Third, being a business partner may be achieved in many HR job categories.  

As business partners, corporate HR professionals define corporate wide initiatives, represent the company to external stakeholders, meet the unique demands of senior (and visible) leaders, leverage cross unit synergy, and govern the HR function. Embedded HR professionals work as HR generalists within organization units (business, function, or geographic). They collaborate with line leaders to help shape the business strategy, conduct organizational diagnoses to determine which capabilities are most critical, design and deliver HR practices to accomplish strategy. HR specialists work in centers of expertise where they provide insights on HR issues such as staffing, leadership development, rewards, communication, organization development, benefits, and so forth and they advise business leaders and HR professionals on how to turn insights into impact. HR professionals who work in service centers add value by building or managing technology-based e-HR systems, processing benefit claims and payrolls and answering employee queries. These individuals may work inside or outside the company. 

Fourth, HR professionals as business partners have unique information, insights, and recommendations to deliver competitive advantage. 

In formal and informal business discussions, each staff group brings unique insights to drive business results: finance talks about economic performance with information about revenues, costs, and financial returns; marketing discusses customers with recommendations on targeting key customers, customer response (e.g., net promoter score), and customer connection; operations makes recommendations and systems, quality, and supply chain. When HR partners in these strategy discussions, we propose that they provide insight, information, and recommendations on:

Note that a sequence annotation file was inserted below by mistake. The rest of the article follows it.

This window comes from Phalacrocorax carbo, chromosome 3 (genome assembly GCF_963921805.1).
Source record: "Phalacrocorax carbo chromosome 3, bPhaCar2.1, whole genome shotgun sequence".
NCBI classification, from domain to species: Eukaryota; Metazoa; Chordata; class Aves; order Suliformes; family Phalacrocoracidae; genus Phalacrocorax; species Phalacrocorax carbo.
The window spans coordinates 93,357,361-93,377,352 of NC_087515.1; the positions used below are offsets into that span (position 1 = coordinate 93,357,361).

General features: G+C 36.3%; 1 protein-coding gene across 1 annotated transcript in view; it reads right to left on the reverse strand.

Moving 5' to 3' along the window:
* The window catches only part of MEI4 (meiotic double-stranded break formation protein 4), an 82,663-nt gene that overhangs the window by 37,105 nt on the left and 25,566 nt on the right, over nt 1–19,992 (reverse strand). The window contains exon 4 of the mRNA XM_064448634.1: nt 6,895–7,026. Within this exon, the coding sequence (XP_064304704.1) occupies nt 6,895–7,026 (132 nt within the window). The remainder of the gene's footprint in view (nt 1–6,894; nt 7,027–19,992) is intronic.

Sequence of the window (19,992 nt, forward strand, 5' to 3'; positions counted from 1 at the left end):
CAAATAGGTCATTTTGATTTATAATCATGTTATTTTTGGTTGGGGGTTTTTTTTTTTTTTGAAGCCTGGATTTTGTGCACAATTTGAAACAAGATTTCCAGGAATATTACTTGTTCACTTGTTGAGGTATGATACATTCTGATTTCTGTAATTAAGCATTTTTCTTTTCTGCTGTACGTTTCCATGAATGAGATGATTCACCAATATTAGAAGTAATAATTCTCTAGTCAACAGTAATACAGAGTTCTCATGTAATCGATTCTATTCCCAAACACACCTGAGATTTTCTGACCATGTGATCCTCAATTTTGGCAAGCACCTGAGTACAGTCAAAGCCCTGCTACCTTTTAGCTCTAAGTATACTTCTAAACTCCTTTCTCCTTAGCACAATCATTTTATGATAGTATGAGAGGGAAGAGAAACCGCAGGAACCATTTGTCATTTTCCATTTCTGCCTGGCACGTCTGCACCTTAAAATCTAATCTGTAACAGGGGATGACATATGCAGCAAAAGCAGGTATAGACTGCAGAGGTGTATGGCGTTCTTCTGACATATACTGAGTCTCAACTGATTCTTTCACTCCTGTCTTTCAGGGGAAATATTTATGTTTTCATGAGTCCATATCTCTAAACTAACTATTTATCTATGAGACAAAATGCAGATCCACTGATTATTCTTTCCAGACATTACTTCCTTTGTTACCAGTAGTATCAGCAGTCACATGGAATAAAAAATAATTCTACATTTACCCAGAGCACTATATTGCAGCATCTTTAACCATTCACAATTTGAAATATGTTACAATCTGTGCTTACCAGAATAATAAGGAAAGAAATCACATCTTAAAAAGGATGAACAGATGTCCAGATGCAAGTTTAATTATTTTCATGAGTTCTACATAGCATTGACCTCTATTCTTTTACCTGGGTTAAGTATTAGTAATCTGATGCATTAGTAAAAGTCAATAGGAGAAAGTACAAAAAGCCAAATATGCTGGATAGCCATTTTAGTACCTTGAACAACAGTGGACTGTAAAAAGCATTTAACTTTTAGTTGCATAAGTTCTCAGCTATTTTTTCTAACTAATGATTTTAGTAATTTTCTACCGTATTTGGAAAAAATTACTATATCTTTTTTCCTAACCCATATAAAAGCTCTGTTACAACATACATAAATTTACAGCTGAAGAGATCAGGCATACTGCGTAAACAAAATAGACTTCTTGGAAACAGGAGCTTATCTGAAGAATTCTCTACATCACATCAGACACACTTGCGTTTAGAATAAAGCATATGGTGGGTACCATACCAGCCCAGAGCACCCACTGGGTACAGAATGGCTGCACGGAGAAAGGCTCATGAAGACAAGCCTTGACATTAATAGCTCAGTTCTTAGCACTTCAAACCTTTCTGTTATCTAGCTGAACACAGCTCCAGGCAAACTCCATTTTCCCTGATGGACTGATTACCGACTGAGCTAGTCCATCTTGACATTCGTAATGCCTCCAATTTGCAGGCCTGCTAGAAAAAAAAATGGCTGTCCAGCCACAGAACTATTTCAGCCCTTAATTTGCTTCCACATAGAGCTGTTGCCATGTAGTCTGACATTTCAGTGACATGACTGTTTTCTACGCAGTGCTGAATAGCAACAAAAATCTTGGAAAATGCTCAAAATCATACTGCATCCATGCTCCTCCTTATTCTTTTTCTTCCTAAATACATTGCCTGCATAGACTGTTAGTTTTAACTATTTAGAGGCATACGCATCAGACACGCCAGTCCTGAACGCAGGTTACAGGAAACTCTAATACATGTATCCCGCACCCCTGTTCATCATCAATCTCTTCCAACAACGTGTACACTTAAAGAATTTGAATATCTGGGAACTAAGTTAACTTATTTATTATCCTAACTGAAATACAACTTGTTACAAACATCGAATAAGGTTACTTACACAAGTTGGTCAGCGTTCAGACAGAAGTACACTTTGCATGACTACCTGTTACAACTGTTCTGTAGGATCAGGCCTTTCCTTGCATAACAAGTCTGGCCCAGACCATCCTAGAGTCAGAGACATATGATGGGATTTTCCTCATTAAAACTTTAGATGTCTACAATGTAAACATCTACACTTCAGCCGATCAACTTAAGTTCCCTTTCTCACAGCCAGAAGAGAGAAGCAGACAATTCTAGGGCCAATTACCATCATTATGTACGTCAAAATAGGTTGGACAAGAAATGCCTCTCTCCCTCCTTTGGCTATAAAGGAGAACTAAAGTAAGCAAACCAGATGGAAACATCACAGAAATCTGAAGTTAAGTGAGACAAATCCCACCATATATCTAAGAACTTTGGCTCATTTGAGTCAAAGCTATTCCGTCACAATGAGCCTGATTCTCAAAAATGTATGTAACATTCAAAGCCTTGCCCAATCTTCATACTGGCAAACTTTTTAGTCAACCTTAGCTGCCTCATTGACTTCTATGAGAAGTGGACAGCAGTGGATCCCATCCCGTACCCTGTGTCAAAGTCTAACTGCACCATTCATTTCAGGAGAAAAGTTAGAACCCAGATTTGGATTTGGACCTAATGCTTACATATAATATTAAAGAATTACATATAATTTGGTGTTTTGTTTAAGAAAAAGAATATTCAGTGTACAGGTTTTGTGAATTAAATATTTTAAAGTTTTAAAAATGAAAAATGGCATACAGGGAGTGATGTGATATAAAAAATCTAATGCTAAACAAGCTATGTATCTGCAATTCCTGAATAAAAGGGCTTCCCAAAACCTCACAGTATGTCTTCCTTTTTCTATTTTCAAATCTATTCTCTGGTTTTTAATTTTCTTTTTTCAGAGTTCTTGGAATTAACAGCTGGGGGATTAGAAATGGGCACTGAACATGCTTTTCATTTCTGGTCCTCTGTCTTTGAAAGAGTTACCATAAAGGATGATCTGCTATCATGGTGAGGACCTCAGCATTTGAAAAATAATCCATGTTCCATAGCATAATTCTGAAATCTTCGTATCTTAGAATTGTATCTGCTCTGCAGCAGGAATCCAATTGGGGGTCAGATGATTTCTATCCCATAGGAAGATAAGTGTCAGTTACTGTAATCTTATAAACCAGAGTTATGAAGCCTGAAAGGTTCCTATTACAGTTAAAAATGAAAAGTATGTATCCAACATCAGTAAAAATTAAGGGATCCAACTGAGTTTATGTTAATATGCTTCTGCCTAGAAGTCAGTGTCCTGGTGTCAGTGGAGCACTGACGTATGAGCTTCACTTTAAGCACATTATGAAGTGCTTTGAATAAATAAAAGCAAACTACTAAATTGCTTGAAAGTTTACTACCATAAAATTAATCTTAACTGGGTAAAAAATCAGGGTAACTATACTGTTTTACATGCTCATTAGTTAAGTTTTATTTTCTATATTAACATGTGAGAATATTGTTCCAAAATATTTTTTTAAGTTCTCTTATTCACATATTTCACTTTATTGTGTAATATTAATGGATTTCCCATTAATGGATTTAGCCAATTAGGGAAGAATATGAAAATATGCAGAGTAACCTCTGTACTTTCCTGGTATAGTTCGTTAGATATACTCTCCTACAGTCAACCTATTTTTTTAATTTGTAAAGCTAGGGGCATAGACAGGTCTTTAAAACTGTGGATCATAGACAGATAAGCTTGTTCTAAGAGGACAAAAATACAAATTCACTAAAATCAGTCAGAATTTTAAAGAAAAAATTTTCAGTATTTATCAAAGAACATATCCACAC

• Talent. HR professionals are centrally involved in providing the right people with the right skills in the right job at the right time. Talent insights capture future competence as well as commitment and contribution. Upgrading the employee experience has been a long term important part of being a business partner (see Why of Work)
  • Leadership: HR professionals help prepare not just key individual leaders, but the collective leadership throughout the organization. They ensure that leaders have the knowledge, skills, and abilities to meet future demands and align with customer expectations (see Leadership Brand).
  • Organization capabilities. HR professionals partner with line managers to identify and create organization capabilities such as speed/agility, innovation, , risk, collaboration, information leverage, culture/shared mindset, accountability, and efficiency. These capabilities become the identity and personality of the organization.  

As business partners, HR professionals provide analytics, insights, and recommendations on talent, leadership, and capability to deliver business results and to serve all stakeholders. 

Fifth, as talent, leadership, and capability issues increase in business relevance, HR professionals may help respond by being both architects and anthropologists. 

As architects, HR professionals design, blueprint, and facilitate investments in talent, leadership, and capability. As architects, HR brings what is called structured information where the information is in a spread sheet which allows for traditional quantitative statistical analyses to find trends. As anthropologists , HR professionals increasingly look beyond the borders of the organization to identify what external stakeholders (customers, investors, communities, regulators) and what business trends (social, technological, economic, political, environmental, and demographic) will shape future business success.  In this case, HR often sources unstructured data where they use qualitative insights to anticipate trends.  

Sixth, as with almost any change, we have seen an inevitable 20-60-20 pattern for HR professionals to fully adopt the business partner opportunities.